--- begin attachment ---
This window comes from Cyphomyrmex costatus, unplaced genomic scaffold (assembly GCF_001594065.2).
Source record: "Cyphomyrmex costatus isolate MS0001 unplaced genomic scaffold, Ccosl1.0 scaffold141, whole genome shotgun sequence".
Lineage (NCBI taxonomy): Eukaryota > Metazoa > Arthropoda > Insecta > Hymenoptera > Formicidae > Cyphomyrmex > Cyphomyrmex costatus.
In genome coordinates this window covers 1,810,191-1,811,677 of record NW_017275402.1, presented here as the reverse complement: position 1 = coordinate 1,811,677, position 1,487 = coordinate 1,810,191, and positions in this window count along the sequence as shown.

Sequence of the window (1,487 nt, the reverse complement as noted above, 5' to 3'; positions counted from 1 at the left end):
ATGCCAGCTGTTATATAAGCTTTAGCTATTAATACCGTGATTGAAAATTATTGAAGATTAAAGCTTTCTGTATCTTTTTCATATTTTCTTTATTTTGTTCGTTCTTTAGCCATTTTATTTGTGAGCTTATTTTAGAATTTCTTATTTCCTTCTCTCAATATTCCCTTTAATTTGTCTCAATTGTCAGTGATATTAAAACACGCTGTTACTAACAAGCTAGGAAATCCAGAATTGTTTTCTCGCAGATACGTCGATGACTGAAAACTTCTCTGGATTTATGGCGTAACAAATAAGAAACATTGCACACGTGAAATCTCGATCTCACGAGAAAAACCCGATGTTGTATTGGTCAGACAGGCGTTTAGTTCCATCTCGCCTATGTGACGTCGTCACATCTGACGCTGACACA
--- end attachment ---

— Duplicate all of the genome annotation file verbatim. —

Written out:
This window comes from Cyphomyrmex costatus, unplaced genomic scaffold (assembly GCF_001594065.2).
Source record: "Cyphomyrmex costatus isolate MS0001 unplaced genomic scaffold, Ccosl1.0 scaffold141, whole genome shotgun sequence".
Lineage (NCBI taxonomy): Eukaryota > Metazoa > Arthropoda > Insecta > Hymenoptera > Formicidae > Cyphomyrmex > Cyphomyrmex costatus.
In genome coordinates this window covers 1,810,191-1,811,677 of record NW_017275402.1, presented here as the reverse complement: position 1 = coordinate 1,811,677, position 1,487 = coordinate 1,810,191, and positions in this window count along the sequence as shown.

Sequence of the window (1,487 nt, the reverse complement as noted above, 5' to 3'; positions counted from 1 at the left end):
ATGCCAGCTGTTATATAAGCTTTAGCTATTAATACCGTGATTGAAAATTATTGAAGATTAAAGCTTTCTGTATCTTTTTCATATTTTCTTTATTTTGTTCGTTCTTTAGCCATTTTATTTGTGAGCTTATTTTAGAATTTCTTATTTCCTTCTCTCAATATTCCCTTTAATTTGTCTCAATTGTCAGTGATATTAAAACACGCTGTTACTAACAAGCTAGGAAATCCAGAATTGTTTTCTCGCAGATACGTCGATGACTGAAAACTTCTCTGGATTTATGGCGTAACAAATAAGAAACATTGCACACGTGAAATCTCGATCTCACGAGAAAAACCCGATGTTGTATTGGTCAGACAGGCGTTTAGTTCCATCTCGCCTATGTGACGTCGTCACATCTGACGCTGACACA